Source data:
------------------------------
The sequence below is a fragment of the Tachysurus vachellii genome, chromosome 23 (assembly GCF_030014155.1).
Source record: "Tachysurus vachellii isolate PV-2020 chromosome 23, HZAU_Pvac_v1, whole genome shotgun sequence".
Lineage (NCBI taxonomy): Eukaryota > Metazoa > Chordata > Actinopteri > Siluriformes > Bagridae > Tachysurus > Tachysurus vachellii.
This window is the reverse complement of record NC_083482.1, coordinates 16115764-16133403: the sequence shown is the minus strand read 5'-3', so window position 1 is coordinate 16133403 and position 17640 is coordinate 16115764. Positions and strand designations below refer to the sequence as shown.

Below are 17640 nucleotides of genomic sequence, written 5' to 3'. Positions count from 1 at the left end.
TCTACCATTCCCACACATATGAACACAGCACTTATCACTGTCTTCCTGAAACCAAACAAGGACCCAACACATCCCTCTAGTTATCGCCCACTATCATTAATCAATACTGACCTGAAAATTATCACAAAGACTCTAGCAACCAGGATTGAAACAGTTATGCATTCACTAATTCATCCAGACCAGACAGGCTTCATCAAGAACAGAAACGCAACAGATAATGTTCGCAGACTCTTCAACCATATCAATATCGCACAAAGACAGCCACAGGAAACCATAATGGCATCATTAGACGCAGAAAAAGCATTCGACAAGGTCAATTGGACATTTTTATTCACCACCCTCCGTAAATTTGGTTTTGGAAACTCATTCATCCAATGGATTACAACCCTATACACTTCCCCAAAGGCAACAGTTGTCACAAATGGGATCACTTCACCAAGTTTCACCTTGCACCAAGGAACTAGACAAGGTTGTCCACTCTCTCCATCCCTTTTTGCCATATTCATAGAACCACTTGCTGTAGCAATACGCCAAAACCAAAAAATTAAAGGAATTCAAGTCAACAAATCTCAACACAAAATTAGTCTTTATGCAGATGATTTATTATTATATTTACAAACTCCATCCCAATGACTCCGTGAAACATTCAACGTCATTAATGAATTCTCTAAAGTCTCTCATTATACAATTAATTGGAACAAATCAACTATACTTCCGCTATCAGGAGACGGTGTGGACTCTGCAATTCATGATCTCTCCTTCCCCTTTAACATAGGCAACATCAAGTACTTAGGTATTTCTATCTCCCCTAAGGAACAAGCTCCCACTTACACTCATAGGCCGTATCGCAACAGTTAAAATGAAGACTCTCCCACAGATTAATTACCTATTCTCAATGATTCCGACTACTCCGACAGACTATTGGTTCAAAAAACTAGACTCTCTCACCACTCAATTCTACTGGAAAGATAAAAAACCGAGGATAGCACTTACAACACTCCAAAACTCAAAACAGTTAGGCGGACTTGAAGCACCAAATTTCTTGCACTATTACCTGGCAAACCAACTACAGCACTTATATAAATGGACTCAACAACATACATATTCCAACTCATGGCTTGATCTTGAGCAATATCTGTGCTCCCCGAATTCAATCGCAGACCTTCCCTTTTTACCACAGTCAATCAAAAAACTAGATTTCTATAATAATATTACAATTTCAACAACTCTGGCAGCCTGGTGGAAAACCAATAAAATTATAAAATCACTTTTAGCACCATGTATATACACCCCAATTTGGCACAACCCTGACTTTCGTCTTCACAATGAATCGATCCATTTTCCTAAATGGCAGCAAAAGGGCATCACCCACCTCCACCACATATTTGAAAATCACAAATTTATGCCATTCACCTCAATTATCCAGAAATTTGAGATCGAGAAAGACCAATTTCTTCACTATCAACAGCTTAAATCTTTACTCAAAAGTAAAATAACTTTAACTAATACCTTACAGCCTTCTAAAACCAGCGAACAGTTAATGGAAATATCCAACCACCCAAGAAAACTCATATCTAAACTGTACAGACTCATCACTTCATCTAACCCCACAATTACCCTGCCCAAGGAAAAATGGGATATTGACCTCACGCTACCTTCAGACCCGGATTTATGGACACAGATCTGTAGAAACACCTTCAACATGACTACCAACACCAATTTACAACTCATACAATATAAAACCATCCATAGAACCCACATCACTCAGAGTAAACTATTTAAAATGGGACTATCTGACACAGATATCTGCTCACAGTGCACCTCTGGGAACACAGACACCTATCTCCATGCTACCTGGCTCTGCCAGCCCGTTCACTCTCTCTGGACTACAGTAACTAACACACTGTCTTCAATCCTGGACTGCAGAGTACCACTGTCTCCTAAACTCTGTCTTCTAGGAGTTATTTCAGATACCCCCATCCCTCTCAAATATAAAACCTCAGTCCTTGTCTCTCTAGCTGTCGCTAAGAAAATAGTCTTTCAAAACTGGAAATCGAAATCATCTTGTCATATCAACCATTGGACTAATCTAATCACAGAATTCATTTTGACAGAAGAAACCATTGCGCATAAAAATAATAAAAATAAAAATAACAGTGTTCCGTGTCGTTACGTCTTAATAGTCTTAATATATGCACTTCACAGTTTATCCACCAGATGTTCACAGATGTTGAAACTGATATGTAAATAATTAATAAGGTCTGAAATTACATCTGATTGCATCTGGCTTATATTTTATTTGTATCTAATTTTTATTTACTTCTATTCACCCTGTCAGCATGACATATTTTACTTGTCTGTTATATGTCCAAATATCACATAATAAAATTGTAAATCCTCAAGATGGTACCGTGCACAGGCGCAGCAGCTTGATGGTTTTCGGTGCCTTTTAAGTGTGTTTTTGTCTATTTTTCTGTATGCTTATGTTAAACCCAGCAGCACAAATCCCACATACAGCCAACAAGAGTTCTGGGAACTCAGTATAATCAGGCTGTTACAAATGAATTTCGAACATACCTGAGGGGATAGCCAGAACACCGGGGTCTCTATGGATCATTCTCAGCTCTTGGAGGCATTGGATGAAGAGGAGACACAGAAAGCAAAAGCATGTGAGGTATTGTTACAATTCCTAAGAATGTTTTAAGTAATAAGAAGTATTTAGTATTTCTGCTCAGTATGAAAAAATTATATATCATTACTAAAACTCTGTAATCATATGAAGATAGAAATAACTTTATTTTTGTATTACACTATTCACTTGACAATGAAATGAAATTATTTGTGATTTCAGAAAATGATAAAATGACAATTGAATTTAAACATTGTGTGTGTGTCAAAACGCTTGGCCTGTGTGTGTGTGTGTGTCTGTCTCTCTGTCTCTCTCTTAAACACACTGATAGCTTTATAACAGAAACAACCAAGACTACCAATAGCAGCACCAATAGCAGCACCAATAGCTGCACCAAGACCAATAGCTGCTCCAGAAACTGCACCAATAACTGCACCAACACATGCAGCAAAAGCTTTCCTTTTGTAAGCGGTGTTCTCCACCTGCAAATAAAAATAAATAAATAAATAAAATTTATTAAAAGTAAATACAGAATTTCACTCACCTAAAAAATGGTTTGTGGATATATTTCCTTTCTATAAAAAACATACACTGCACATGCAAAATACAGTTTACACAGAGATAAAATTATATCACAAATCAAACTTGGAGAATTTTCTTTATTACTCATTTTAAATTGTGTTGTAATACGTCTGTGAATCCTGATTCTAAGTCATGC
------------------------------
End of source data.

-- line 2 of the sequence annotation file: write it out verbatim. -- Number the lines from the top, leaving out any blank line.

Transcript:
Source record: "Tachysurus vachellii isolate PV-2020 chromosome 23, HZAU_Pvac_v1, whole genome shotgun sequence".